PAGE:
The titular character of Slumdog Millionaire is Jamal Malik (breakout Dev Patel), an Indian Oliver Twist of sorts. He opens and intermittently propels the story from the 2006 present, when he is being tortured by someone’s goons, back to when he was about five years old. We discover through this framing device that he has won the huge million rupee ($22,502.70 in January 2006; $20,133.80 today) jackpot on India’s Who Wants To Be A Millionaire game show, but the network thinks he must have cheated, considering his lowly background. Jamal then recounts in flashbacks how he came to know each other answers. At first any one might seem like just a lucky trivia moment — but the flashbacks weave together into a wonderful, exciting, funny, sweet, terrible story of his growing up in Mumbai.
We follow Jamal and his brother Salim, both slumdogs, inhabiting the immense shanty-city attached to what was once Bombay. All the film (save certain special elements) was shot on location, so it’s a particularly poignant love letter to Mumbai right after the terrible attacks on that city in November 2008. We see the terrible squalor, the close-knit communities, the religious persecution, and the terrible underworld through the eyes of Jamal as he and his brother grow into men. We also see the colorful dye vats, the sublime perfection of the Taj Mahal, the graceful architcecture and bustling crowds. I hope this movie encourages tourism to return to that wounded area.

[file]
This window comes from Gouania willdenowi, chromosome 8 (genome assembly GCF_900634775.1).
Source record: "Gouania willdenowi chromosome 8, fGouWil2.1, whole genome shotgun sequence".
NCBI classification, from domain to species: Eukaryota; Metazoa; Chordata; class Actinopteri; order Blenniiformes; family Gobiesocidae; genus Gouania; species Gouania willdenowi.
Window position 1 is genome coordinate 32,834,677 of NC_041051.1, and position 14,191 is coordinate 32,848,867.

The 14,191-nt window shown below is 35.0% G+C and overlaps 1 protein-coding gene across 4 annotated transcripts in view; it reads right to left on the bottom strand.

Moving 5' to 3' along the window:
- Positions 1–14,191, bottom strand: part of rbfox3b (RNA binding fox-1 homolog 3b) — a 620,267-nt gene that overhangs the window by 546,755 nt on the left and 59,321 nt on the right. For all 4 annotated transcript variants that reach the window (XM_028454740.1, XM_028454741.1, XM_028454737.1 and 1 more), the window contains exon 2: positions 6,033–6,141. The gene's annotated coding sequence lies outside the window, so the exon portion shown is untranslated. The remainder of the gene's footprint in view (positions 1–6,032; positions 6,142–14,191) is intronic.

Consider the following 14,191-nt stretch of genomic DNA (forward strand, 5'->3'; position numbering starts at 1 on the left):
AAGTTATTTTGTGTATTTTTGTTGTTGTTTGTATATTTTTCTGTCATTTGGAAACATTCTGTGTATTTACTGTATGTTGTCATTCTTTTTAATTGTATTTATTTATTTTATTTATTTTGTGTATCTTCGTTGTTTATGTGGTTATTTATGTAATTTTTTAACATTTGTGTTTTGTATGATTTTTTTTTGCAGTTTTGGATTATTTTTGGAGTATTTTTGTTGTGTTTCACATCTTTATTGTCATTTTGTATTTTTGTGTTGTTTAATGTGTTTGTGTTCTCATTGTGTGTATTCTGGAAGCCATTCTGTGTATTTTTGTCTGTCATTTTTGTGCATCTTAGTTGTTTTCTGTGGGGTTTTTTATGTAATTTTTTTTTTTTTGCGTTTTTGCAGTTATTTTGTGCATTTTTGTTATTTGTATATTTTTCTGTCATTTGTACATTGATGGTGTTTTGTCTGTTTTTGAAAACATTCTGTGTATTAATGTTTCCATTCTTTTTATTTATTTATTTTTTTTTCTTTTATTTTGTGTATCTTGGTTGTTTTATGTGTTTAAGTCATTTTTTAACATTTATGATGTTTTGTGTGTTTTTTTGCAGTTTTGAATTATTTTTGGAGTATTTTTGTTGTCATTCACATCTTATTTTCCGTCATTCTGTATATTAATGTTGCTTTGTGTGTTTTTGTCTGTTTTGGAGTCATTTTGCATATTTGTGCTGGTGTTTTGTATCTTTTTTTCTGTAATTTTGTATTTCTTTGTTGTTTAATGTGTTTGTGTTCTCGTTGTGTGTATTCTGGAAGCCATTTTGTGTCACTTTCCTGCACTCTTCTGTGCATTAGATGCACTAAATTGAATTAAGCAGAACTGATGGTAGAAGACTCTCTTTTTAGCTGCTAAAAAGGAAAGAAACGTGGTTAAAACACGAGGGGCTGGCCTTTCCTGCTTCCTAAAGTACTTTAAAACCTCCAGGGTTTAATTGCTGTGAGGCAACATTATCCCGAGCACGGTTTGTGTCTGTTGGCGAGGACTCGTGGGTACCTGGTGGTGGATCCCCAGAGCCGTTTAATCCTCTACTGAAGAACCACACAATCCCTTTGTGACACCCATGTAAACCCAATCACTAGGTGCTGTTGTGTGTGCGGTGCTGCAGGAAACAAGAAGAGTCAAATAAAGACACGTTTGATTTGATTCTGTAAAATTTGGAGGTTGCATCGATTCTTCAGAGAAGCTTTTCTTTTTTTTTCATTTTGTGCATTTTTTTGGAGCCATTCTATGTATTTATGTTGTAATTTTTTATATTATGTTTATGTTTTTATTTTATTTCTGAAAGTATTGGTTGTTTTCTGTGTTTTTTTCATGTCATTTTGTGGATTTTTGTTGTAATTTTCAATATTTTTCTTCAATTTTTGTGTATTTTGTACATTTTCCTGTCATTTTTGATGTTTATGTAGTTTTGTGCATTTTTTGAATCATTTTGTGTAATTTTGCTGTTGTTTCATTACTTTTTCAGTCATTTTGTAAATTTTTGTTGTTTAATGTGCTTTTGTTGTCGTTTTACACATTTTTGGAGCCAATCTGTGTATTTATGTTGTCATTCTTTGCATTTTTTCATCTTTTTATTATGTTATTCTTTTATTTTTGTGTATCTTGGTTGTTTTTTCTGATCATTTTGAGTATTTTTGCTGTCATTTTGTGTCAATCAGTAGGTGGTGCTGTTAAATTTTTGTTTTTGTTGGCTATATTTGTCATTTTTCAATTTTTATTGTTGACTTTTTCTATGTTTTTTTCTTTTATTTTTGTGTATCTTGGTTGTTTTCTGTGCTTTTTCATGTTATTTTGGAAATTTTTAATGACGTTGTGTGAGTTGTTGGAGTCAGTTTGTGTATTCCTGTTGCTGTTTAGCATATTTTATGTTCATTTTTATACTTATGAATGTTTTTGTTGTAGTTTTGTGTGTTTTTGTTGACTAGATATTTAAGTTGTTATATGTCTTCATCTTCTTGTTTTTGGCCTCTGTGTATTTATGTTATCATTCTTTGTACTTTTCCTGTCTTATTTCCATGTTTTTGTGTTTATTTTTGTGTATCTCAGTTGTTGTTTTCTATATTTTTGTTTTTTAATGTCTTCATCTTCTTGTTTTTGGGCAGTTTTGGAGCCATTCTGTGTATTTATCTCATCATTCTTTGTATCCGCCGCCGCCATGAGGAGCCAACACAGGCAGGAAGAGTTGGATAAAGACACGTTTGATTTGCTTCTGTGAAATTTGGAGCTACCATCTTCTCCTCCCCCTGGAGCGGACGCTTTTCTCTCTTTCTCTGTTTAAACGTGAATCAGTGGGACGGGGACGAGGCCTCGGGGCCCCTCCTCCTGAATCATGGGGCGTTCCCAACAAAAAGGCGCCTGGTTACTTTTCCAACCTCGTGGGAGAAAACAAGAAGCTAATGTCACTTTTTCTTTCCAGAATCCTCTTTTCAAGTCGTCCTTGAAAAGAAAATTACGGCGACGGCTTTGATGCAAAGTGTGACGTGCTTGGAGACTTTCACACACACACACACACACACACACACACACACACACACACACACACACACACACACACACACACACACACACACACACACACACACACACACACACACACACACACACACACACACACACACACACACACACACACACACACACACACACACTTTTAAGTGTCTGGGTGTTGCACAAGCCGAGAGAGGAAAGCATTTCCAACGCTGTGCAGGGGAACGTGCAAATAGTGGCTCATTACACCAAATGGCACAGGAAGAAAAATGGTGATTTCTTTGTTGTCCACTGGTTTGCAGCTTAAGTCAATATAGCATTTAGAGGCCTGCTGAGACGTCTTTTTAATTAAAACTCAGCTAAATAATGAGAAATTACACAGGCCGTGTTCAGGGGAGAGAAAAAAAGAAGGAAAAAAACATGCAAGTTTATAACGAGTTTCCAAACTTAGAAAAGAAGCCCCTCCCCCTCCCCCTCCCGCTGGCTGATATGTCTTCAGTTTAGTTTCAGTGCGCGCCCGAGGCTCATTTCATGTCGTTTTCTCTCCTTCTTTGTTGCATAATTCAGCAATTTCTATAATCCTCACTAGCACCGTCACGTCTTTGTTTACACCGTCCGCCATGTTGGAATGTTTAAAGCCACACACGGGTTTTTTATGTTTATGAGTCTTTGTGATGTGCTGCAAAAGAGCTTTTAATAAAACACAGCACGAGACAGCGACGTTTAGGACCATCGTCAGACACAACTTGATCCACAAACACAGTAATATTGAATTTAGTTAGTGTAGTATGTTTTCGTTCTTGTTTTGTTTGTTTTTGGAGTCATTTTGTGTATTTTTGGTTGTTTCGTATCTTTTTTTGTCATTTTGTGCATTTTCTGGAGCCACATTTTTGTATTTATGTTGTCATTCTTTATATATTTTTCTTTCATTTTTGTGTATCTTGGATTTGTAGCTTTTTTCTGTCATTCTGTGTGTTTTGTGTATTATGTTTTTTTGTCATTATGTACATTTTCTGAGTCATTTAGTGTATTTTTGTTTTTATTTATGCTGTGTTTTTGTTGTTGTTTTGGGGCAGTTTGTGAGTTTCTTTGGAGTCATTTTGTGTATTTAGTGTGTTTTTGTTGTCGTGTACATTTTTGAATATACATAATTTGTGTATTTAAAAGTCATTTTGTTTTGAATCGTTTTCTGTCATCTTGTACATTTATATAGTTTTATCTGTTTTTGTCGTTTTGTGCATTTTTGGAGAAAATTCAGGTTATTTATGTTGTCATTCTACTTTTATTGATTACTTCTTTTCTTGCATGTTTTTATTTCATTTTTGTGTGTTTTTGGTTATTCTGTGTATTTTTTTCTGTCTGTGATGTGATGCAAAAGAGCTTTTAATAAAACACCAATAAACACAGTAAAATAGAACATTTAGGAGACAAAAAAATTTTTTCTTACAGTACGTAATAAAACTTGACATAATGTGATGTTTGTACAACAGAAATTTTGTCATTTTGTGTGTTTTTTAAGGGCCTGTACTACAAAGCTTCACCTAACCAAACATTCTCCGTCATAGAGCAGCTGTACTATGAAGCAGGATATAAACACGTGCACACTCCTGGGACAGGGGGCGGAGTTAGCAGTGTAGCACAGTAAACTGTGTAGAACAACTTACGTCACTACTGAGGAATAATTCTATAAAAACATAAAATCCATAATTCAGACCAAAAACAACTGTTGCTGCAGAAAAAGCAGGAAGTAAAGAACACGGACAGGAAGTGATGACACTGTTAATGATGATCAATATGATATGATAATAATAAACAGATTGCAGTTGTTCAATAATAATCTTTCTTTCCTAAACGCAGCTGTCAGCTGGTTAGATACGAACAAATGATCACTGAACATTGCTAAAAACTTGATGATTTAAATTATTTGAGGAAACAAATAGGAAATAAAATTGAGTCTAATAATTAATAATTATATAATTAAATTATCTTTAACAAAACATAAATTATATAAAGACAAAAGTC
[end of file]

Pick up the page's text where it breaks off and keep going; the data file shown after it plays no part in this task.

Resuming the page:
Grown up Jamal still looks like a boy, with his sweet and hopeful face, stunned by even being on the game show, never mind continuing to win. Despite his boyish face, he and his brother and his childhood love Latika all had to grow up so fast merely to survive so young and parentless. The casting of these three characters at all ages is phenomenal — you really believe these boys are all the same person, only older; Patel’s face registers all the experiences portrayed by his younger counterparts, who also act their pants off.
You may recognize interrogator Irrfan Khan from The Namesake. He gets a small amount of screen time, relatively, but makes the most of it. Not everyone had it so hard as these boys, but he feels the truth of Jamal’s tales as they come. It feels a little like Scheherezade, spinning her tales for another night of life, with our storyteller weaving the truth into a net to save himself. The story and setting are fascinating and you truly fall in love with Jamal. Salim, on the other hand…
Director Danny Boyle (28 Days Later, Sunshine) shows us again that he can take a story and make something special from it beyond the text. Adapted from Vikas Swarup’s novel Q & A (adds to wish list), Slumdog Millionaire reinvents the rags-to-riches story and gives us a taste of a world very different than we are familiar with. It’s a solidly great piece of filmmaking, do check it out.
MPAA Rating R-violence, disturbing images, language
Release date 12/5/08
Time in minutes 120
Director Danny Boyle
Studio Fox Searchlight/Warner Brothers